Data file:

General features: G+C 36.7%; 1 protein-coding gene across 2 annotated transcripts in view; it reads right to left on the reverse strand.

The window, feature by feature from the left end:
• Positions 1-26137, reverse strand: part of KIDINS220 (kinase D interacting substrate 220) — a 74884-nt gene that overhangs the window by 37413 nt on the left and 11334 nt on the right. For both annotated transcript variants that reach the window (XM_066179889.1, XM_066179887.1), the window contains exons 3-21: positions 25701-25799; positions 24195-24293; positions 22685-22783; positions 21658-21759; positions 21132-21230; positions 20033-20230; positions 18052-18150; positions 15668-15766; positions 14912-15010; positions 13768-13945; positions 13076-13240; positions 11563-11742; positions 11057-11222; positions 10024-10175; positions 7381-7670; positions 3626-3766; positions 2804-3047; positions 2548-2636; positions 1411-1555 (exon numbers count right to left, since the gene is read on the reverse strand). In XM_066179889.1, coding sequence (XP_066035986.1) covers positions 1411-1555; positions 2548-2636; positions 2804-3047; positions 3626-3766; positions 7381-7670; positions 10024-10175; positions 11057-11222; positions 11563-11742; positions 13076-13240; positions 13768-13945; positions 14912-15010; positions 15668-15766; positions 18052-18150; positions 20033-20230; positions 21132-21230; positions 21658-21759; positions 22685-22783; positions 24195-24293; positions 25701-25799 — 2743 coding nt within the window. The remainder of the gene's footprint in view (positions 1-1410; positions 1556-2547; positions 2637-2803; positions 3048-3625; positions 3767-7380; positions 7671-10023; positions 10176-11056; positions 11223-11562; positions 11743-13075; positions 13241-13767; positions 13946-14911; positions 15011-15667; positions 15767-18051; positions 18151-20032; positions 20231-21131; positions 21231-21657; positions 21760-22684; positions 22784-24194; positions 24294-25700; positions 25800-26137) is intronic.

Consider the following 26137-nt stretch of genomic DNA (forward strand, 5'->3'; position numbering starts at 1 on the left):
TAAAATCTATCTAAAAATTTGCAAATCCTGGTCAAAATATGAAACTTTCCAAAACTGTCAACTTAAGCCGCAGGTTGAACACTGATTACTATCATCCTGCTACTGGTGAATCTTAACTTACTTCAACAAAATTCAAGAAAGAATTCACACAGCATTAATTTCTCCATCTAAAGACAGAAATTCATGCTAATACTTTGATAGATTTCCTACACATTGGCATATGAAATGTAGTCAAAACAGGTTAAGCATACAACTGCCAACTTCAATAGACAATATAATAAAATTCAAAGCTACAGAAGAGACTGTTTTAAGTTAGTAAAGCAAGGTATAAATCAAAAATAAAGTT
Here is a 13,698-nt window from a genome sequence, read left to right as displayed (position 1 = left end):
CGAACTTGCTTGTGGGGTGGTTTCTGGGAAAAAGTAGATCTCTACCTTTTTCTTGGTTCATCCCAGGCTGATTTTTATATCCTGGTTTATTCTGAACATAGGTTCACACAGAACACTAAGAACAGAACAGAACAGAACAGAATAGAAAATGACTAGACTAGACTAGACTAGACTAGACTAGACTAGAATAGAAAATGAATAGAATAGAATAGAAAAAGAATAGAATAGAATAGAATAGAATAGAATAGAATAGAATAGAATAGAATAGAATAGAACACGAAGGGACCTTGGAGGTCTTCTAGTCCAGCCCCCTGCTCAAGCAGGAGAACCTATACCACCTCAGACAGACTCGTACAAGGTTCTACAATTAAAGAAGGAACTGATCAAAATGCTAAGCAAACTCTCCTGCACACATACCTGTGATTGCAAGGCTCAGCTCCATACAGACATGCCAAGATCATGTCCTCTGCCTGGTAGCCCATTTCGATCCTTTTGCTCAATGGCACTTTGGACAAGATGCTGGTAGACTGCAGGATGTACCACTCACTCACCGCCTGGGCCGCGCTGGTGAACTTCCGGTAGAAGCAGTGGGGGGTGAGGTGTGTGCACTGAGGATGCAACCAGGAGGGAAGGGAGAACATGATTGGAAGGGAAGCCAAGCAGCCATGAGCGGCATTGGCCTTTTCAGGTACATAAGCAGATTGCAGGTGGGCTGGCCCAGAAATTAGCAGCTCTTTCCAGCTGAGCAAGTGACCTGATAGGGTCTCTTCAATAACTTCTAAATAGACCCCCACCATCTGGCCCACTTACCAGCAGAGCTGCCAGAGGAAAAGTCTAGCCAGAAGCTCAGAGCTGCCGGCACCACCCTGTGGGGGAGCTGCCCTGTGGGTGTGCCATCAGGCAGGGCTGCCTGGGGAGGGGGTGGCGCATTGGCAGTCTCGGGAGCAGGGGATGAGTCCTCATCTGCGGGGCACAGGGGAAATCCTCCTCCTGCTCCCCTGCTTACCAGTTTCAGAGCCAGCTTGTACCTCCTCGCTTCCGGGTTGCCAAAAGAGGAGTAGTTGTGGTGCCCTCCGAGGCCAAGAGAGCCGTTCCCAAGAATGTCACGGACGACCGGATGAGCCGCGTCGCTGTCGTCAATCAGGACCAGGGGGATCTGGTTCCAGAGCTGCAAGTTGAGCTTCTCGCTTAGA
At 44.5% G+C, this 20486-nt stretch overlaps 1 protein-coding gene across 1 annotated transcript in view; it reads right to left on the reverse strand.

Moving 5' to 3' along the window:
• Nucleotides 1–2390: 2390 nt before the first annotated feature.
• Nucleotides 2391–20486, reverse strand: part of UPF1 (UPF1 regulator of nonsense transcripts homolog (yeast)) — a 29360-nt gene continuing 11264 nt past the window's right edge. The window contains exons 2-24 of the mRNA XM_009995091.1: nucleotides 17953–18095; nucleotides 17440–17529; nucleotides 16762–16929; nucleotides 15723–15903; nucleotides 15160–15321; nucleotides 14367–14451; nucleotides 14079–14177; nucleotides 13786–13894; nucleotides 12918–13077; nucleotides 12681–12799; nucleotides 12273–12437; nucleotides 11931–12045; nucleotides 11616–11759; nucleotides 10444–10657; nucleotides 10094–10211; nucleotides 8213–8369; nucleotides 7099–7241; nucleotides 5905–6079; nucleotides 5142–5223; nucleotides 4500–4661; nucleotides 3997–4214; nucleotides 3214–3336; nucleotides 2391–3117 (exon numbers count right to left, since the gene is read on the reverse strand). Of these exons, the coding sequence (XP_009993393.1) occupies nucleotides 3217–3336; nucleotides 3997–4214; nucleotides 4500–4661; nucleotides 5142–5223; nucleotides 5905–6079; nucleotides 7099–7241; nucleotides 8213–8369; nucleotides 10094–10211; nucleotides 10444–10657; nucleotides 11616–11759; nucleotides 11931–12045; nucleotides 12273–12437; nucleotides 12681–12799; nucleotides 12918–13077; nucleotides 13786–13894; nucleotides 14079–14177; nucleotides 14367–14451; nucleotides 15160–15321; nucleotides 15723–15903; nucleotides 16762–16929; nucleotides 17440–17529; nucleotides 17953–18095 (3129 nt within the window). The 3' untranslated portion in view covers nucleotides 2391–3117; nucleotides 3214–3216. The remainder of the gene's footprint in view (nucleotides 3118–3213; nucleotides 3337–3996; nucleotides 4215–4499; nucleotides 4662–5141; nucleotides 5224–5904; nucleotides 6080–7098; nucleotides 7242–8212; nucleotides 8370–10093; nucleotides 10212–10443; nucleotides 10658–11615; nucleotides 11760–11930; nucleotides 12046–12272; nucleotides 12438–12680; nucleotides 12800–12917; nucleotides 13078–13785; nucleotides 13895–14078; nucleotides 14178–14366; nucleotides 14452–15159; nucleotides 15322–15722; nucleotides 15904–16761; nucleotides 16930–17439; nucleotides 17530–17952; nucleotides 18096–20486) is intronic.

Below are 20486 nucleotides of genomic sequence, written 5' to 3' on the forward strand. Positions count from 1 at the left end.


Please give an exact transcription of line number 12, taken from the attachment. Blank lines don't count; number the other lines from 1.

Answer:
Below are 20486 nucleotides of genomic sequence, written 5' to 3' on the forward strand. Positions count from 1 at the left end.